Heat a small, non stick fry­ing pan/skillet on the hob until hot. Ladle in a spoon­ful of bat­ter — about 1/6th of your mix­ture and enough to coat the pan — and cook on a high heat for 2 minutes, until the bot­tom of the flat­bread has browned nicely. Flip it over with a spat­ula and cook the other side for a fur­ther one to two minutes. Repeat until you’ve used up all the bat­ter. Stack up the flat­breads and turn to the mushrooms.

Melt the but­ter with the olive oil in a large fry­ing pan over a medium heat. Add the mush­rooms, gar­lic, thyme and season­ing and cook until the mush­rooms are softly golden. Remove from the heat.

When ready to assemble your flat­breads, pre­heat your grill. Slice the smoked moz­zarella and divide between the four flat­breads. Divide the mush­rooms evenly too and pile on top of the moz­zarella — you can do this neatly or cas­u­ally, whichever method suits your patience and your aes­thet­ics. Place the breads on a grill pan and grill until the moz­zarella has become mol­ten. Remove from the heat and trickle over a little truffle oil. Either eat them in the warmth of your kit­chen, or fold them over and wrap them up ready for your picnic.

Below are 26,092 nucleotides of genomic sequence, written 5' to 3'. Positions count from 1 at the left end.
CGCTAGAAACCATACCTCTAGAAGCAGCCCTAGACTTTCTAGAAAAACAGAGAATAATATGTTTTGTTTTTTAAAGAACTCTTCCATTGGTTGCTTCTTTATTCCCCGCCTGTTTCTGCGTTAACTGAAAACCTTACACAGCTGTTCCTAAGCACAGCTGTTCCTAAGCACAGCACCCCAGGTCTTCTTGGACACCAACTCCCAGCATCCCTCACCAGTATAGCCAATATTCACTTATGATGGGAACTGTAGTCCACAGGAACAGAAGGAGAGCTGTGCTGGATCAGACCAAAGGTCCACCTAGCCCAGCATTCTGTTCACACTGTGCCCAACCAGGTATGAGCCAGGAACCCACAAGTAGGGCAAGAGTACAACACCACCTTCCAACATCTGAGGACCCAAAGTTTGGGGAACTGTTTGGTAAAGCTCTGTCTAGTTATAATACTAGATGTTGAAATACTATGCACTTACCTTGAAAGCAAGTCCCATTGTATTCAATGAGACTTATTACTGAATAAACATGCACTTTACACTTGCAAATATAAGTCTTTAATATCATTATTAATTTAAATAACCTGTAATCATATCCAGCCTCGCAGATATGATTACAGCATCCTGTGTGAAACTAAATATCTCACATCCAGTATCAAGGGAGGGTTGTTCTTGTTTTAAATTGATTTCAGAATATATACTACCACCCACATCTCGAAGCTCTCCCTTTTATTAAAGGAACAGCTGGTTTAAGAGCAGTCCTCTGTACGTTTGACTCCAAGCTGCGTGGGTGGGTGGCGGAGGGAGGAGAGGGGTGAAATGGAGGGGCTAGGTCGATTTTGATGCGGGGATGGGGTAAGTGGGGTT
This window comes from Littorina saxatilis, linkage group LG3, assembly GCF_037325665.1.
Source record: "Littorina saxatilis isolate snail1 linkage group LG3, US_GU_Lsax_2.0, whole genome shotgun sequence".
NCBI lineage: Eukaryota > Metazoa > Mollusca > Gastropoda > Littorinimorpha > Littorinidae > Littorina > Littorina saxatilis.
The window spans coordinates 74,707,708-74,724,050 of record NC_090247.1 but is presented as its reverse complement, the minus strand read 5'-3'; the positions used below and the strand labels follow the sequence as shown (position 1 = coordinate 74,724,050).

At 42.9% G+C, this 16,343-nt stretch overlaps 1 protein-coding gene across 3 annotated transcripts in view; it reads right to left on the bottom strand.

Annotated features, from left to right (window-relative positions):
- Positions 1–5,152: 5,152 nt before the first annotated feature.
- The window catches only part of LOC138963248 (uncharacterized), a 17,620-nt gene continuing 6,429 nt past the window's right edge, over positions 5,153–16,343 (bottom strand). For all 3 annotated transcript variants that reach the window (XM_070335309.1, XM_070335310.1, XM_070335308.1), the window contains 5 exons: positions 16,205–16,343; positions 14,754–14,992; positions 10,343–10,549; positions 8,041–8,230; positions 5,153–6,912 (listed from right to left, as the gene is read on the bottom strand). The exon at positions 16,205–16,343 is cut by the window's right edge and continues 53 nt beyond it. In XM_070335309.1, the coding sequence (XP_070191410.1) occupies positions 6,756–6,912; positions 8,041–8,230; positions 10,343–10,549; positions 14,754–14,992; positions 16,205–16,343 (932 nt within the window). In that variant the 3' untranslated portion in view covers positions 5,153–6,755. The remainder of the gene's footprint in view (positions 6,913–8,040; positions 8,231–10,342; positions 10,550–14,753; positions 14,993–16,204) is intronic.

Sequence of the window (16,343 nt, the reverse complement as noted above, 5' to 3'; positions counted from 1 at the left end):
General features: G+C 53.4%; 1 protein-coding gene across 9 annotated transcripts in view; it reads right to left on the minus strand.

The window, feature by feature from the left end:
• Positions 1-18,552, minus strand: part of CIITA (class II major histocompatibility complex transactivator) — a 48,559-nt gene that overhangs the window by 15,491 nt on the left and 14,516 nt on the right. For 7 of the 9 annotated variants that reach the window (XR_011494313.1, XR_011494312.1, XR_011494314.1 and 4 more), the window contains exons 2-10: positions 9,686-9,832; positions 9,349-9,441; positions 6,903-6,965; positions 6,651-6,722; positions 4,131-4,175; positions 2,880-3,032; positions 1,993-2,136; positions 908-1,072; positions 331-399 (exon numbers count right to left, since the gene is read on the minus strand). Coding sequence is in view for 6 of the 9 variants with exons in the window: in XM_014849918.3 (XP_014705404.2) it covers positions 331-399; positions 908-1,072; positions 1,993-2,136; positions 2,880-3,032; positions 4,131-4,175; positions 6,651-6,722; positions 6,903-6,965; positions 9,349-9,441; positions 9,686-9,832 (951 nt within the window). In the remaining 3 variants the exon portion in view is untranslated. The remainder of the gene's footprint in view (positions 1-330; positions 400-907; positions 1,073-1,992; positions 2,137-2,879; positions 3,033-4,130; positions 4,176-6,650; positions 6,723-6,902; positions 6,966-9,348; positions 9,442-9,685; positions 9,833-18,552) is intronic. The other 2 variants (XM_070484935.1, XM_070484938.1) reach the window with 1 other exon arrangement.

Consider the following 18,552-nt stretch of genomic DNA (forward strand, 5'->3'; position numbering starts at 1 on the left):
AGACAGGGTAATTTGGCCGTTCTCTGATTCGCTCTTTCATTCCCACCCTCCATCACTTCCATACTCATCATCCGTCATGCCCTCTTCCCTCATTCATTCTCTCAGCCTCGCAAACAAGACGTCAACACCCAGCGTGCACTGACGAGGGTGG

You will have two flat­breads left over — these are good spread with hum­ous. They’re also deli­cious if you dip pieces into a little olive oil and then dab them into a mix­ture of crushed pista­chios, cumin, sumac and salt.

Joan Miro was both invent­ive and revolu­tion­ary. He once said of his art that ‘the more local some­thing is, the more it is uni­ver­sal’. The man who brought us sear­ingly vivid litho­graphs, tapestries, paint­ings and sculp­tures also, as it turned out, devised the most per­fect man­tra for eat­ing too. Local equals uni­ver­sal. Brilliant.

Hotpot With High Kicks

When life gets really tough for anim­ated char­ac­ters Wal­lace and Gro­mit, they have a sure-fire way to steady their nerves. ‘Hold tight, lad’, exhorts Wal­lace in A Grand Day Out, ‘…and think of Lan­cashire hotpot’.